Drift-Off Accident Reduction

Before & After: Rumble Strip Effectiveness

“Once this gets known, it’s not going to be a matter of “Should we or shouldn’t we?” You’re negligent if you don’t do it.”
— Neal E. Wood, P.E. (retired) Pennsylvania Turnpike Commission, co-designer of the 7″ milled rumble strip.

Drift-off accidentSince the 1950’s, highway authorities have experimented with different types of shoulder texturing with mixed success in reducing drift-off accidents. In 1989, however, the Pennsylvania Turnpike Commission introduced the 7-inch milled continuous shoulder rumble strip. Since then, this design has become a definitive solution in combating the drowsy or inattentive driver.

As the drowsy driver begins to drift off the road he passes onto the rumble strips and is alerted with noise and vibration, putting him safely back onto the road.

In 1994, the International, Bridge, Tunnel and Turnpike Association presented the Pennsylvania Turnpike with the IBTTA Innovation Award for their use of the 7-inch milled shoulder rumble strip.

“…patrons had to travel more than half a billion miles to result in a single fatality. A key aspect of the Mass Pike’s overall turnpike public safety program included the installation of “rumble strips” along the breakdown lanes of the turnpike. According to highway safety statistics compiled by the International Bridge, Tunnel and Turnpike Association (IBTTA), the Mass Pike now operates one of the safest toll highways in the nation.”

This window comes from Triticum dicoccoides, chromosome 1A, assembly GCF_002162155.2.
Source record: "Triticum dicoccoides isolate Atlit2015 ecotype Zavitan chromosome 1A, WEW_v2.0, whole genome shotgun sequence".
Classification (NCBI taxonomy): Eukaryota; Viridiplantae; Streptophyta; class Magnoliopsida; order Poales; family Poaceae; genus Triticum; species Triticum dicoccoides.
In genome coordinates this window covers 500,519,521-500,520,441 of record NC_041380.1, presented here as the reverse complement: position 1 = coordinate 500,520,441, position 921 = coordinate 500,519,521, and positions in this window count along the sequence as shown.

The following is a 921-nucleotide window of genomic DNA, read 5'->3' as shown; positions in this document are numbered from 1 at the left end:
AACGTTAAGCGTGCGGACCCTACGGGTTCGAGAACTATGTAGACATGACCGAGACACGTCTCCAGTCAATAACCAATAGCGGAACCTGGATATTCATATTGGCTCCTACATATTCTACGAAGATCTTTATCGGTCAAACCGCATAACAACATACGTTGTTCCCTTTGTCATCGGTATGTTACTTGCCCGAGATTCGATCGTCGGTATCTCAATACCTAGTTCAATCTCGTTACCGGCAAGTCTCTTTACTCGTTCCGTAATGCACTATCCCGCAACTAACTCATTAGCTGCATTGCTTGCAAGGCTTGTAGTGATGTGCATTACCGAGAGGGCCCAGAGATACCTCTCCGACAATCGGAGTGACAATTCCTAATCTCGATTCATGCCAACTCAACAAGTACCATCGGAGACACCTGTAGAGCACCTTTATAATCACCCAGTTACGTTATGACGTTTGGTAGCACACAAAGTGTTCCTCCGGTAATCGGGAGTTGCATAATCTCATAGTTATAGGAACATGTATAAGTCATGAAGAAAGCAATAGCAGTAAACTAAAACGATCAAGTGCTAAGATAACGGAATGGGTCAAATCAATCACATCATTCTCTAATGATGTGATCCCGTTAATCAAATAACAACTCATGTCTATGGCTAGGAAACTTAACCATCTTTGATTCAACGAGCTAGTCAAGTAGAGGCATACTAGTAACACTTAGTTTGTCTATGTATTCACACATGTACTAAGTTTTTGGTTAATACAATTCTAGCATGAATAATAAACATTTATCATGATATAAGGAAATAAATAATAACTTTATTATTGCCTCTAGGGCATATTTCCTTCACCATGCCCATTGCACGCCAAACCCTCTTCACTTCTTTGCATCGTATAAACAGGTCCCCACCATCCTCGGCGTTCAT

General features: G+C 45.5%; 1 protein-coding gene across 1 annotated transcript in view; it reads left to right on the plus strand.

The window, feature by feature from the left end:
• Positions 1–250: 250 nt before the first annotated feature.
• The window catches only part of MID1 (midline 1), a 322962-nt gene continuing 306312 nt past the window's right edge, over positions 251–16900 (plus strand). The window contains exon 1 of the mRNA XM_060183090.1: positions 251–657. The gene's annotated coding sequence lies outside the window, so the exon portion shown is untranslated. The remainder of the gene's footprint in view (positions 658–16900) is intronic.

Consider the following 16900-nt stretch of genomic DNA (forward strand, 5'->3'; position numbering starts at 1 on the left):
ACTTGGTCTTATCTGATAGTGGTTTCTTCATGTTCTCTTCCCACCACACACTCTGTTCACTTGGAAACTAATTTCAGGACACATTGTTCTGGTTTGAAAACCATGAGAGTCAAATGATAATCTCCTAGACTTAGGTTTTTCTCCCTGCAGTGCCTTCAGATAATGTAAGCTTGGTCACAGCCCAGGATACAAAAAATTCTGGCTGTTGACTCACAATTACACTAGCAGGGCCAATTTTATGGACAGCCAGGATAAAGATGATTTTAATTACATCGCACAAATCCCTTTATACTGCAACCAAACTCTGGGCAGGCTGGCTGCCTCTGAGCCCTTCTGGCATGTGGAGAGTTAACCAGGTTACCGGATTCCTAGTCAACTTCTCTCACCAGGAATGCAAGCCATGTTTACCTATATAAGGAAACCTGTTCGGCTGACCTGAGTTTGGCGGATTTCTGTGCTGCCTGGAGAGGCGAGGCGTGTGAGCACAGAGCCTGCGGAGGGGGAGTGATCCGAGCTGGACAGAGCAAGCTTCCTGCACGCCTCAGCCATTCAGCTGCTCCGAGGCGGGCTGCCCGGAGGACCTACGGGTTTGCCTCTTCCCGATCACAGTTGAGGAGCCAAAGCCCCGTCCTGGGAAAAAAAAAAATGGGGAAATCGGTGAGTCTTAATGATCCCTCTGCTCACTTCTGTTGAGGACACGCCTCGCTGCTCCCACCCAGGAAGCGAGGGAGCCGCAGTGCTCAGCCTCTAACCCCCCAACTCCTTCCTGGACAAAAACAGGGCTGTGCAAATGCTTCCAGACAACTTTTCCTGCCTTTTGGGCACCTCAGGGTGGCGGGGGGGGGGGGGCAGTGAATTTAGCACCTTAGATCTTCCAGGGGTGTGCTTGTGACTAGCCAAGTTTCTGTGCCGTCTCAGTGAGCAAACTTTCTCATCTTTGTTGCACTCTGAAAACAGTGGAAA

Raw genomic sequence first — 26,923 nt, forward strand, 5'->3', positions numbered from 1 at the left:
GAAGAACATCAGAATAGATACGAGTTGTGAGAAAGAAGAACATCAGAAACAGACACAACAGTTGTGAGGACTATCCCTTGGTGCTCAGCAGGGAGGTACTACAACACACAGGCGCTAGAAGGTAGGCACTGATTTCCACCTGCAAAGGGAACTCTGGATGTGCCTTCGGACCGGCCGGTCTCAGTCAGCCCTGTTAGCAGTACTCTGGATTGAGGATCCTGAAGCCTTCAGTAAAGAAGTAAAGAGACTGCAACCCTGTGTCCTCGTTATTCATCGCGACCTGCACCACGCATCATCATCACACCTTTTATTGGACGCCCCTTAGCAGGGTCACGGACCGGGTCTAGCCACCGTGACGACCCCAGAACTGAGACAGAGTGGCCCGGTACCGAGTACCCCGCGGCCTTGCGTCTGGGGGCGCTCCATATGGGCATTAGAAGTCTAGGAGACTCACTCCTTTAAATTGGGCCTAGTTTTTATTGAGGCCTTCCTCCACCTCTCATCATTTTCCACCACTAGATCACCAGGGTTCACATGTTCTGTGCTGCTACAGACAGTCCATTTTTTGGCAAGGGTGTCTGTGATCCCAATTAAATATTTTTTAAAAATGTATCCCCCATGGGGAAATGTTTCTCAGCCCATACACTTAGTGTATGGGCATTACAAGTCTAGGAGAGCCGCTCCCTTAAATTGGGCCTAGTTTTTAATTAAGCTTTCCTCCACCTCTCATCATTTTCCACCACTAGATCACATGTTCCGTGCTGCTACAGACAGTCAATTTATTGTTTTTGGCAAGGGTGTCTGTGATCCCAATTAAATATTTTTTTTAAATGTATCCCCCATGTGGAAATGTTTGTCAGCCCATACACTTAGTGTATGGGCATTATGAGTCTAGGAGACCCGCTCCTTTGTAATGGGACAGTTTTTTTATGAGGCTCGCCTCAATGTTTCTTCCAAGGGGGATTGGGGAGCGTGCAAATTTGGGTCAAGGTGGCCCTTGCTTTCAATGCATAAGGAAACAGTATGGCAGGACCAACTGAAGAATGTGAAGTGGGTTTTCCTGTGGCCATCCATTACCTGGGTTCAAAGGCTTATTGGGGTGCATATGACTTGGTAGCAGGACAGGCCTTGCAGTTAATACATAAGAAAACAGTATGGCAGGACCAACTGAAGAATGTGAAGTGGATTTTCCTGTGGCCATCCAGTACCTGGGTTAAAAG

— Massachusetts Turnpike Authority, Press Release






The Effectiveness and Use of Continuous Shoulder Rumble Strips
Kerry Perrillo, Highway Engineer Federal Highway Administration Albany, New York, August 1998

Shoulder Rumble Strip Effectiveness: Drift-Off-Road Accident Reductions on the Pennsylvania Turnpike
John J. Hickey, Jr., Pennsylvania Turnpike Commission TRB Research Record 1573

Shoulder Rumble Strips Proven Effective on the Pennsylvania Turnpike
TranSafety, Inc. 1998